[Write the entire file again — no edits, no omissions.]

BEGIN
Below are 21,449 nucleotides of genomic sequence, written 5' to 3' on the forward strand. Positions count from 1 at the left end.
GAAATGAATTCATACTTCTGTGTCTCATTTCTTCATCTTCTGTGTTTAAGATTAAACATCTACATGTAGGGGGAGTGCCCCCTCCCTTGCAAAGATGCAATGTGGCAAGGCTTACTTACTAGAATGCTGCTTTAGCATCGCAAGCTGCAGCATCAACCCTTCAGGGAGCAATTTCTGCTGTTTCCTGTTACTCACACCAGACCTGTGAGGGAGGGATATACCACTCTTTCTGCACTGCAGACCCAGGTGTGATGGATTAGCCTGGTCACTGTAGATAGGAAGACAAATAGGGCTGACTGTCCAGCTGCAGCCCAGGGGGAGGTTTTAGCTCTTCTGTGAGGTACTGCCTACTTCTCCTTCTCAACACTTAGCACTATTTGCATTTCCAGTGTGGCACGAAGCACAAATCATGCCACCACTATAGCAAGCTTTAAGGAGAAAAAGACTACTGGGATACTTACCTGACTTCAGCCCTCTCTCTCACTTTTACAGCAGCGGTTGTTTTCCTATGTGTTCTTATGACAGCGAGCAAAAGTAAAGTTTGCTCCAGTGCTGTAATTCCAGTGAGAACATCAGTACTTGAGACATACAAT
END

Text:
Below are 21,449 nucleotides of genomic sequence, written 5' to 3' on the forward strand. Positions count from 1 at the left end.
GAAATGAATTCATACTTCTGTGTCTCATTTCTTCATCTTCTGTGTTTAAGATTAAACATCTACATGTAGGGGGAGTGCCCCCTCCCTTGCAAAGATGCAATGTGGCAAGGCTTACTTACTAGAATGCTGCTTTAGCATCGCAAGCTGCAGCATCAACCCTTCAGGGAGCAATTTCTGCTGTTTCCTGTTACTCACACCAGACCTGTGAGGGAGGGATATACCACTCTTTCTGCACTGCAGACCCAGGTGTGATGGATTAGCCTGGTCACTGTAGATAGGAAGACAAATAGGGCTGACTGTCCAGCTGCAGCCCAGGGGGAGGTTTTAGCTCTTCTGTGAGGTACTGCCTACTTCTCCTTCTCAACACTTAGCACTATTTGCATTTCCAGTGTGGCACGAAGCACAAATCATGCCACCACTATAGCAAGCTTTAAGGAGAAAAAGACTACTGGGATACTTACCTGACTTCAGCCCTCTCTCTCACTTTTACAGCAGCGGTTGTTTTCCTATGTGTTCTTATGACAGCGAGCAAAAGTAAAGTTTGCTCCAGTGCTGTAATTCCAGTGAGAACATCAGTACTTGAGACATACAAT